I know there are some of you that are wondering if a camera like the FZ1000 is for you. Nobody can answer that question for you but you. But based on my experience using this camera, I can say with confidence that it is an amazing camera! Yes, it is considered a bridge camera (not a DSLR), and it has a 1″ sensor vs cameras with larger APS-C and M43 sensors. And one more thing, it really isn’t that small. In fact, it’s quite large compared to my E-M5. On the plus side, it is quick and easy to use. And not having to change lenses is huge! I carry it and a few other supplies in a small messenger bag. I think the image quality is excellent, and I’m able to tweak the RAW files as much (or little) as I want. Don’t count this camera out (or one like it) just because of its sensor size!

That’s it for this post, until next time Happy Shooting!

More on my FZ1000

It’s been a while since my last post.  And in that time I’ve been able to use my Panasonic FZ1000 on more than one occasion.  I’m going to share some of my thoughts about the FZ1000, but try not to bore you with a lot of techno stuff.  If you want that kind of info, there are other websites available.

The FZ1000 is by no means small.  It’s close in size to my Canon 60D DSLR, although somewhat lighter.  The advantage the FZ1000 has over a camera like the 60D is versatility.  The built-in lens is of high quality (Leica) and has a very usable range, 25-400mm (image stabilized).  This means that with a single camera I can quickly change focal length to suit the situation, rather than carry a bag full of lenses and fumble around changing them.  I’m able to keep the FZ1000 in a small messenger bag that isn’t a pain to carry around.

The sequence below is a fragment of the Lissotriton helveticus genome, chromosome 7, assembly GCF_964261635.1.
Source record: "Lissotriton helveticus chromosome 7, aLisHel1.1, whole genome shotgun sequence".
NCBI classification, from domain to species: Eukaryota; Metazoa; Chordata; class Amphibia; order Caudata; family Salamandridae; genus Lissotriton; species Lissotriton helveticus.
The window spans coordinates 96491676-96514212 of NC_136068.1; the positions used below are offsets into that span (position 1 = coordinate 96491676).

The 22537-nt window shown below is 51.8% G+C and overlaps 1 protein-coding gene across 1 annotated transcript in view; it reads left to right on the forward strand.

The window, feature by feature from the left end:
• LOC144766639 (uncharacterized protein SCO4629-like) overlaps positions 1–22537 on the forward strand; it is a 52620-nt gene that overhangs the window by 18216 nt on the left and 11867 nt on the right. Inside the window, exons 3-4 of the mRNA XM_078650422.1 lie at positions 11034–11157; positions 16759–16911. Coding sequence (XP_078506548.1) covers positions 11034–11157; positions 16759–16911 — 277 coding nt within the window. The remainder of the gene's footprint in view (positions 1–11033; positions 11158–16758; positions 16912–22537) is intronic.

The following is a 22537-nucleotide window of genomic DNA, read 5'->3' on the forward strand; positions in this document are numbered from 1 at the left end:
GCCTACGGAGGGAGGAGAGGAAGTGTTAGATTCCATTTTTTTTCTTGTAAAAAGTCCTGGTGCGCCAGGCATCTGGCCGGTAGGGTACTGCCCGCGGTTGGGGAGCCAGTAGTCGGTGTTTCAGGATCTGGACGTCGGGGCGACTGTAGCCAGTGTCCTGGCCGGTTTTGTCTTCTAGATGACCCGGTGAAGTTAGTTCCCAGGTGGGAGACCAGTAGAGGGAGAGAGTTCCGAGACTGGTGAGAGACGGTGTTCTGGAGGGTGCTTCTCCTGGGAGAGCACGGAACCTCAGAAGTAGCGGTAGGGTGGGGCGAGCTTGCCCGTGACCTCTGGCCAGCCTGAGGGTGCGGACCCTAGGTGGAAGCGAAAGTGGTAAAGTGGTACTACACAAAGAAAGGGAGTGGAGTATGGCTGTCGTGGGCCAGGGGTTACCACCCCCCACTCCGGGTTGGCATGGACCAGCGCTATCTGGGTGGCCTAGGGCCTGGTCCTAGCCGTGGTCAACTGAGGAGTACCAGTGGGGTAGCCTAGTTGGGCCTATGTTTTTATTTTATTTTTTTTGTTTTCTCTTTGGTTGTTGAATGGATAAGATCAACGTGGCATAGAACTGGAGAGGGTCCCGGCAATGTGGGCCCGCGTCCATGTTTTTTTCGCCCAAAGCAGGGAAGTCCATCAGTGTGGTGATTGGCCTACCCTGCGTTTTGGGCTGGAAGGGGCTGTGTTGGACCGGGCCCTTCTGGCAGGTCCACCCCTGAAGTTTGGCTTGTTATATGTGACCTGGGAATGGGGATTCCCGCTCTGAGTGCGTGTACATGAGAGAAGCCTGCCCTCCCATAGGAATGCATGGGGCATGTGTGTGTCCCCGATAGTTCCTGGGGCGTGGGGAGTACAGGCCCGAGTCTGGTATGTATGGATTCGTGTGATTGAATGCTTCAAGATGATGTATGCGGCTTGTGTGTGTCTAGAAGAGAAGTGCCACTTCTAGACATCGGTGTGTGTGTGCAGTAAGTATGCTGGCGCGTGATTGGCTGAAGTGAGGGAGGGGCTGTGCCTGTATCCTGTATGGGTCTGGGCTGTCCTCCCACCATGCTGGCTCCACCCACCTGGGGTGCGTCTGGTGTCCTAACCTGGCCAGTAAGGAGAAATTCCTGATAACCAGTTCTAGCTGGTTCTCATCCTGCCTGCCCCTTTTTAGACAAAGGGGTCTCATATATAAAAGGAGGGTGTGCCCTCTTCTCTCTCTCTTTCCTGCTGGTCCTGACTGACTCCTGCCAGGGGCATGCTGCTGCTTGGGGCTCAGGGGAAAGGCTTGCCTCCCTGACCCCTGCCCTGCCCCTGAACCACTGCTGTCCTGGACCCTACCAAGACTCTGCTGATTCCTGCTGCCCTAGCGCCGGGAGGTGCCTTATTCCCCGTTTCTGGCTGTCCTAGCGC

During a recent outing to the Planes of Fame Air Museum I was able to make good use of the FZ1000.  In fact, it was the only camera I brought to the event.  Packed nicely in the messenger bag, along with a couple of accessories, it was quick and easy to access and grab a shot or two when needed.  The nice thing about the air museum is the variety of subjects and lighting.  Sometimes the light is just right, but mostly it’s challenging.  Dark interior hangars and harsh afternoon light pouring in from open hangar doors, can be fun and frustrating at the same time!

Speaking of a variety of subjects, I was able to work with both static and moving examples.  The event was titled “Little Friends” and was about the role of the P-51 Mustang as a bomber escort during WWII.  There are a couple of P-51s at the museum, and the P-51D Wee Willy II, provided a flight demonstration.  I found the FZ1000 more than capable for the static displays, but not quite up to snuff with the flight demo this time.  There’s a difference between an air show where the planes fly much closer to the crowd and other events such as this one.  The P-51D did make several passes, but was at a much higher elevation.  The FZ1000 can stretch out to 400mm, but that wasn’t quite enough for this event.  There is a feature in the FZ1000 to increase the range of the lens by using the digital zoom, but at the cost of resolution.  This is something I’ll investigate later and share if it proves useful.  To be fair, I’ve used my Canon 60D with Tamron 200-500mm lens at similar events and found it wanting as well.